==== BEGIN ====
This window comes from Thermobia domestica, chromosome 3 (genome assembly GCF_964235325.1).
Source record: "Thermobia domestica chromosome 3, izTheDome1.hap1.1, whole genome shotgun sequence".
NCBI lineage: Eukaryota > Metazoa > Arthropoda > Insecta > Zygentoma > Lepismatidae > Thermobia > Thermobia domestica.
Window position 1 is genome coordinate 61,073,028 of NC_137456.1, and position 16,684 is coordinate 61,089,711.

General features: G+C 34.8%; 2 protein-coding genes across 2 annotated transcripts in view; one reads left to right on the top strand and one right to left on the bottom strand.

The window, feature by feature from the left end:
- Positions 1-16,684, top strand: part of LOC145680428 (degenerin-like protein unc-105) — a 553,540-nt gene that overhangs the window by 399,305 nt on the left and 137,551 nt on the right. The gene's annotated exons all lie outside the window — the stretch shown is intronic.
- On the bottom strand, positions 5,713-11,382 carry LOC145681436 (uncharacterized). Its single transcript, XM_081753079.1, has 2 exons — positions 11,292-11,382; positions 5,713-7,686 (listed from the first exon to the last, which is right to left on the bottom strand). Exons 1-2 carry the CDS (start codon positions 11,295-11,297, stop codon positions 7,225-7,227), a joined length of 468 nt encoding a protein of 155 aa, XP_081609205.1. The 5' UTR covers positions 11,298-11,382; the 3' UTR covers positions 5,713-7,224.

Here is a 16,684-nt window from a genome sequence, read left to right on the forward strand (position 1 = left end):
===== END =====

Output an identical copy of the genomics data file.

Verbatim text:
This window comes from Thermobia domestica, chromosome 3 (genome assembly GCF_964235325.1).
Source record: "Thermobia domestica chromosome 3, izTheDome1.hap1.1, whole genome shotgun sequence".
NCBI lineage: Eukaryota > Metazoa > Arthropoda > Insecta > Zygentoma > Lepismatidae > Thermobia > Thermobia domestica.
Window position 1 is genome coordinate 61,073,028 of NC_137456.1, and position 16,684 is coordinate 61,089,711.

General features: G+C 34.8%; 2 protein-coding genes across 2 annotated transcripts in view; one reads left to right on the top strand and one right to left on the bottom strand.

The window, feature by feature from the left end:
- Positions 1-16,684, top strand: part of LOC145680428 (degenerin-like protein unc-105) — a 553,540-nt gene that overhangs the window by 399,305 nt on the left and 137,551 nt on the right. The gene's annotated exons all lie outside the window — the stretch shown is intronic.
- On the bottom strand, positions 5,713-11,382 carry LOC145681436 (uncharacterized). Its single transcript, XM_081753079.1, has 2 exons — positions 11,292-11,382; positions 5,713-7,686 (listed from the first exon to the last, which is right to left on the bottom strand). Exons 1-2 carry the CDS (start codon positions 11,295-11,297, stop codon positions 7,225-7,227), a joined length of 468 nt encoding a protein of 155 aa, XP_081609205.1. The 5' UTR covers positions 11,298-11,382; the 3' UTR covers positions 5,713-7,224.

Here is a 16,684-nt window from a genome sequence, read left to right on the forward strand (position 1 = left end):